Hard Edges of China’s Soft Power Projection Meeting Increasing Resistance

Publication: China Brief Volume: 18 Issue: 12

CCP General Secretary speaks next to Tung Chee-Hwa, head of the China United States Exchange Foundation and current Vice-Chairman of the Chinese People’s Political Consultative Conference, a key PRC political advisory body.

The hard edges of China’s global soft power projection have been put under the microscope in a June 19 White House document entitled How China’s Economic Aggression Threatens the Technologies and Intellectual Property of the United States and the World. The 35-page statement, attributed to White House economic adviser Peter Navarro, accuses the Chinese party-and-state apparatus of using spies, hackers, state-owned enterprises, front companies, as well as ethnic Chinese scholars and students resident in the US to “threaten the technologies and intellectual property of the United States and the world.” The paper asserts that the People’s Liberation Army and state-security units have dispatched personnel (including scholars and students) numbering in the tens of thousands to the US and other countries so as to “access the crown jewels of American technology and intellectual property” (Apple Daily [Hong Kong], June 21; The White House, June 19).

Along with numerous reports in the Western media about PRC efforts to buy cultural and political influence in the US, the EU, and Australia, the White House document speaks to increasing awareness of the hard edges of Chinese soft power projection: namely, gathering intelligence and pilfering IPR so as to speed up China’s transition to a full-fledged superpower. Espionage, illegal IPR acquisition, and influence peddling have become part and parcel of China’s soft power push. The result has been an unprecedented pushback from Western nations.

In theory, intelligence gathering should be distinguished from soft power projection, which is often defined as the practice of amplifying and spreading the attractive aspects of a country’s cultural quintessence to the rest of the world. In practice, this is not always the case. Well-known Sinologist David Shambaugh estimates that the Party-state apparatus spends about $10 billion annually on soft power projection (Asia Times, March 3). This raft of initiatives and projects include many activities that fall outside the traditional rubric of soft power, among them: sending 300,000 students and scholars to study or do research in the US; recruiting some of these students/scholars as “nonconventional gatherers” of intelligence; copious donations by PRC multinational corporations to influential politicians and universities in the West; obtaining the IPR of Western tech firms through illegal means; buying supplements in popular Western newspapers and magazines; vastly expanding the foreign-language services of PRC state television and news agencies; and stopping “anti-Chinese” books and videos from being published overseas (China Digital Times, January 7; South China Morning Post, July 31, 2017.)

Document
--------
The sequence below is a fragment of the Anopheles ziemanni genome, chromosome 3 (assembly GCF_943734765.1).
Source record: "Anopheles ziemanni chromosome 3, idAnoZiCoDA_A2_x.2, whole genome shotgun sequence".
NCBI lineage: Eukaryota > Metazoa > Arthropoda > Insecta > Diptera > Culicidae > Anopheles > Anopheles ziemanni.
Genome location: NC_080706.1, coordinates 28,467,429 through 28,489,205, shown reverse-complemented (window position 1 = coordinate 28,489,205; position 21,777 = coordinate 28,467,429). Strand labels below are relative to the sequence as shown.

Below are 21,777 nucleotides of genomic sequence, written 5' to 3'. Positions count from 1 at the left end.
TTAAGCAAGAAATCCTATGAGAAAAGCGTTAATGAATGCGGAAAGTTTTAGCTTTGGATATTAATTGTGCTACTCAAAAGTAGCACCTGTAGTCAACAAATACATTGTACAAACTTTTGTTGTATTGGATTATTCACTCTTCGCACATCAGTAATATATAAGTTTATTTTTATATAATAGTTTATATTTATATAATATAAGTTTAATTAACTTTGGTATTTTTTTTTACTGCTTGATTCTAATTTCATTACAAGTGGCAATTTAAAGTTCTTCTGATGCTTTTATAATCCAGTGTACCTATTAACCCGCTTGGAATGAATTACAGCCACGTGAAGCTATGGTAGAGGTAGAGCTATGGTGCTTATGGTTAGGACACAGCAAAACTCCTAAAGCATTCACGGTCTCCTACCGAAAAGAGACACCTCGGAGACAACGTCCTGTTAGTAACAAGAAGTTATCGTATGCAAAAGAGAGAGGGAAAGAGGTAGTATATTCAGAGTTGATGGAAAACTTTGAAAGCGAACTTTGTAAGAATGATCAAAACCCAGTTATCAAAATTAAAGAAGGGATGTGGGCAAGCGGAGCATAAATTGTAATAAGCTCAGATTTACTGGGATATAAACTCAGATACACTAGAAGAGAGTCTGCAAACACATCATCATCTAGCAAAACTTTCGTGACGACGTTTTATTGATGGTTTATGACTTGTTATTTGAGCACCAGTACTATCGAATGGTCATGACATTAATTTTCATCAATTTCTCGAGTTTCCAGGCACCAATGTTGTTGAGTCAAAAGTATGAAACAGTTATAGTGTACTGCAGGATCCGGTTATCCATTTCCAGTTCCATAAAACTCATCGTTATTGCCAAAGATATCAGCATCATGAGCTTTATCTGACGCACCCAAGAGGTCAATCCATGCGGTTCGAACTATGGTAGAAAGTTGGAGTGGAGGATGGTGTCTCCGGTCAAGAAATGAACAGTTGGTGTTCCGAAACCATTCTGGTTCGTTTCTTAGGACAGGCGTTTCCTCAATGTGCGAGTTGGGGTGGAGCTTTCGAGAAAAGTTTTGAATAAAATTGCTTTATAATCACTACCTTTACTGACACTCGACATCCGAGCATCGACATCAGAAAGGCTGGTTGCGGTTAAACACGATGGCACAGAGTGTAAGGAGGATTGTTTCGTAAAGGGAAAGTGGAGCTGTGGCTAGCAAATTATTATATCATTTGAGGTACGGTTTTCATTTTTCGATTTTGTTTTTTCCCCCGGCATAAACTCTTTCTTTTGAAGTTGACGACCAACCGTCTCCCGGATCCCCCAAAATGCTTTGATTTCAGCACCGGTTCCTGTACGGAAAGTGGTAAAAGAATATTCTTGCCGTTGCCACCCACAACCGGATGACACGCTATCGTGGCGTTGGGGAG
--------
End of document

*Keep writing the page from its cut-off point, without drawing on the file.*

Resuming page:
The United States and Australia have been at the forefront of pushback against these practices. From the beginning of its term the Trump White House has singled out Chinese multinationals—especially high-tech firms—accused of stealing IPR belonging to US tech companies. During the past year, however, Washington has also begun to address potential threats to American national security from groups such as PRC students and businesspeople. In Congressional testimony earlier this year, FBI Director Christopher Wray said his agency believed that a portion of PRC students and scholars in the United States could be functioning as spies. He characterized naivete in American universities about the intelligence risk of Chinese “nontraditional collectors [of intelligence], especially in the academic setting” as widespread, adding that the PRC favored a “whole-of-society” approach to espionage (South China Morning Post, February 14; TheDailyBeast.com, February 13). Concerns about student spies and the relatively tight supervision of PRC students exercised by Chinese missions in the US have led the White House to consider curtailing the number of visas offered to PRC students specializing in the sciences, technology, engineering and mathematics. As a first step, the State Department has begun to restrict the length of renewable visa terms offered to PRC graduate students studying cutting-edge technologies like AI, robotics, and DNA engineering (South China Morning Post, May 30; Insidehighered.com, May 30).